Christie Lee catches up with Arik Levy at the opening of his first solo exhibition "Manmade (Human) Nature" in Hong Kong.
With a predilection for giving the most quotable sound bites – a favourite includes “creation is an uncontrolled muscle” – Arik Levy is one of those rare individuals who are equally adept at art and design. One of his most recognisable artworks is perhaps Totem, a human-size glass sculpture whose multi-faceted surface reflects everything – and everyone – surrounding it. “It’s really quite amazing. The images differ from one second to the next and once past, is lost forever. Yet, they remain in our minds.” A range of his artworks is now on show at the “Manmade (Human) Nature” exhibition, which runs until May 9 at Pekin Fine Arts in Hong Kong. We find out more.
Who were your early influences?
Victor Vasarely was an important influence. To conceive of such paintings, you need to be calculating to the tee, yet don’t forget that he lived in a low-tech world. Keith Haring was another. I’m amazed by how he always manages to transform something so quickly with the simple splash of the brush.
Why did you choose an apple as the subject for the two Mineralised Paintings on display?
Ah seduction. You know, the story of Adam and Eve? I mean, where else could I go with that? Everything that has to do with fruits is amazing. Everything is connected in my art, rarely is it arbitrary.
How did the dents in your Mercury series come about? I’m guessing they are also intentional…
Yes and no. Every single glass molecule has its own memory and when the glass sculpture is blown to a certain form, these molecules remember that form and try their best to stick to it. Yet, when placed near a fire, the sculpture wouldn’t be able to withstand the pressure, resulting in the dents. I say that it was also unintentional because we couldn’t control the shape of the dent.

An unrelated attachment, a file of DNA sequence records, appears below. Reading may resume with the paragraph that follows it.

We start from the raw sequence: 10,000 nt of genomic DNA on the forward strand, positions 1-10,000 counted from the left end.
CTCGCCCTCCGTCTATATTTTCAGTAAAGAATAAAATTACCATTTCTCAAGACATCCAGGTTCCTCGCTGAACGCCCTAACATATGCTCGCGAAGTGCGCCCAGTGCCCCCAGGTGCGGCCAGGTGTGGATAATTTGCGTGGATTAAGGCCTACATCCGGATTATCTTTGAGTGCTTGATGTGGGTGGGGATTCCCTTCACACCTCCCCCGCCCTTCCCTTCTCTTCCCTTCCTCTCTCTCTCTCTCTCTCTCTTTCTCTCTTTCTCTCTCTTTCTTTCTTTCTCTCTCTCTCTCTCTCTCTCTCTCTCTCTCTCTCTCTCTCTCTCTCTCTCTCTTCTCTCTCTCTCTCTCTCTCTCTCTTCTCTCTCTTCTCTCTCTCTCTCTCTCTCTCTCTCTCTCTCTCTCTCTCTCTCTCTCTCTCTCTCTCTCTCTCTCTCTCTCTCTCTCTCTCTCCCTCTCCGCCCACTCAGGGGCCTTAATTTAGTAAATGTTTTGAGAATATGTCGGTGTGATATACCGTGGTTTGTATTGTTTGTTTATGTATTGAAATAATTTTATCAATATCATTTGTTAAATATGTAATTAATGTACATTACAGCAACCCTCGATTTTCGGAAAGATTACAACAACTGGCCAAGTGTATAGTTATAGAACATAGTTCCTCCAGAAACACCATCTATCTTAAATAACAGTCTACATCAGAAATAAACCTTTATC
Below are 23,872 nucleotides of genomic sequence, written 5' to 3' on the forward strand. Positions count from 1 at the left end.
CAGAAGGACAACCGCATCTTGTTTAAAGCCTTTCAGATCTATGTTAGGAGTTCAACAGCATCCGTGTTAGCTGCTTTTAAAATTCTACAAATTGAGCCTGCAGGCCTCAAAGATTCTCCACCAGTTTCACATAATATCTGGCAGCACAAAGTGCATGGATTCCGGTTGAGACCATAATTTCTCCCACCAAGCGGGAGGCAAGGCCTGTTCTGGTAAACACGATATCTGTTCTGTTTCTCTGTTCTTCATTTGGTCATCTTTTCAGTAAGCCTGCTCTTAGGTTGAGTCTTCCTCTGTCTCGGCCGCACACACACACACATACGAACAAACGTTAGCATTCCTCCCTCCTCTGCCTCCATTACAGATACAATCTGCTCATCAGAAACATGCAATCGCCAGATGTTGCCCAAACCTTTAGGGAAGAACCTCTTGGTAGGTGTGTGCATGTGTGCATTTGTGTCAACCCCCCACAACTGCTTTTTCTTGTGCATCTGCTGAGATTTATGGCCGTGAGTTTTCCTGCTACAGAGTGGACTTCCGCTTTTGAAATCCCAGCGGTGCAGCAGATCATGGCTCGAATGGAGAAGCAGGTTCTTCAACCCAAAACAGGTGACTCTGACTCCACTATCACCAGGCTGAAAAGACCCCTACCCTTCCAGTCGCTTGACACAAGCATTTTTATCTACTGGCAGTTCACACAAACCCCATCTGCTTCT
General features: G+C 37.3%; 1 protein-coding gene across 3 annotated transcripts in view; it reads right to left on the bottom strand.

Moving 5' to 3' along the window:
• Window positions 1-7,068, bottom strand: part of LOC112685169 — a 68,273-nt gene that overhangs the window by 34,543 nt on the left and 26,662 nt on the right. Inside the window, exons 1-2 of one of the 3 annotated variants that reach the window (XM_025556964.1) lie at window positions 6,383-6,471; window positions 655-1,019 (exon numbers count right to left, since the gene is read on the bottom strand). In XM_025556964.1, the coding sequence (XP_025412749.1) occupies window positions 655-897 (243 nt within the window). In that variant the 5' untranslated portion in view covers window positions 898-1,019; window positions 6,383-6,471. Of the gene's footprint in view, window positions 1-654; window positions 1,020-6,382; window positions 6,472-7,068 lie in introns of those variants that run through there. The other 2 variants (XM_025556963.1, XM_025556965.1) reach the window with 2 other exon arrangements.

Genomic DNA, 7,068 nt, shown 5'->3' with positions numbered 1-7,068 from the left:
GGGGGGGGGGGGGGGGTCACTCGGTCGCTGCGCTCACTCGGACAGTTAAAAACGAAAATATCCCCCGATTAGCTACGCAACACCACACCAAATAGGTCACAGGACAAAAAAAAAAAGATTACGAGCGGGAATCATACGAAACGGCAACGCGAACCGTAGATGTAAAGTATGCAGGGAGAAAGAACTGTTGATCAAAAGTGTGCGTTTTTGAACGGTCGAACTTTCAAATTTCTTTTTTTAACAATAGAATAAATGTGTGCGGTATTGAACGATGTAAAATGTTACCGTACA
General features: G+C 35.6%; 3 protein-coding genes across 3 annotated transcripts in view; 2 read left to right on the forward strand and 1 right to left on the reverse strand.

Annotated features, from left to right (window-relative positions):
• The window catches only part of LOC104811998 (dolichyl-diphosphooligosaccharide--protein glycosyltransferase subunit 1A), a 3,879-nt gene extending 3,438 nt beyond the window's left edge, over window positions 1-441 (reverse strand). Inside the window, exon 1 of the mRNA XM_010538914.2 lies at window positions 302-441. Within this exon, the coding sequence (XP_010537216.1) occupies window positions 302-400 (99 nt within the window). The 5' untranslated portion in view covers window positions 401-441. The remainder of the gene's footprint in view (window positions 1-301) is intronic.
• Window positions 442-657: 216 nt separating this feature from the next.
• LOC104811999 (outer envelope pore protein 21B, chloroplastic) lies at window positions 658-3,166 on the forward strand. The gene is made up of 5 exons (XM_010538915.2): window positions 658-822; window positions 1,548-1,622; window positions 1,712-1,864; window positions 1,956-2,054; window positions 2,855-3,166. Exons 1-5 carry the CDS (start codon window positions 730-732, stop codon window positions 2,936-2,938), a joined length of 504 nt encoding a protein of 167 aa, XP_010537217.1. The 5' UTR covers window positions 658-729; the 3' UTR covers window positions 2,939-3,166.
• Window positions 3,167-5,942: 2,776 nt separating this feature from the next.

Many of your artworks deal with the distortion and indeed, destruction of memory. Do you see memory as a burden?
Not at all! Memory is very precious to me. The problem with my family is, we’re so bad at documenting moments via photography, mostly because we had no money back in the day. As a result, we’re used to carrying all the memories in our brains, which has permitted us to dig deep into our archives wherever we were and under whatever circumstances because we were surrounded by such havoc.
Did you move a lot as a child?
Not really. I only left Israel for the States when I was 14. But even then, the sense of displacement left a huge impression on me. Politically, Israel was a very unstable state. As a kid, we were told not to touch anything lying around on the floor, because even if it looked like a toy, it might be a bomb. I’m still scared of sitting by a window in a restaurant.
Have you ever tried to document the images that appear on your Totem sculptures, as fleeting as they are?
Not really. I think part of the beauty lies in their ephemerality. Sure, it’s sad when a beautiful moment disappears, but the other side of the coin is you always have something new to look forward to.
Destruction is obviously an important theme in your art, but you also seem to be fascinated with the idea of the origin of life.
I’ve always believed that what grows above ground is a reflection of the grain, i.e. the origin of life. When I was small, my father warned that even if I were to plant a bunch of euros trees, I wouldn’t get stacks of euros. Maybe doing all this is my desire to prove him wrong (chuckles).
You seem to work a lot in contraries.
Yes, I build to break, break to build and destruct to create.
Could you tell us about Facet Pattern A1?
If you stand in front of it, you see things that you can’t see elsewhere. Despite all the different layers and depths, the picture is far from complete – you have build it up in your brain. As an artist, I’m only the facilitator. This was actually inspired by a trip I took to the tailor’s, as this is how they hang up the measurements of their clients. It’s quite fascinating every time I go, because I feel as if I’m being surrounded by hundreds of individuals, despite their not physically being there!
“Manmade (Human) Nature” runs until May 9 at Pekin Fine Arts in Hong Kong.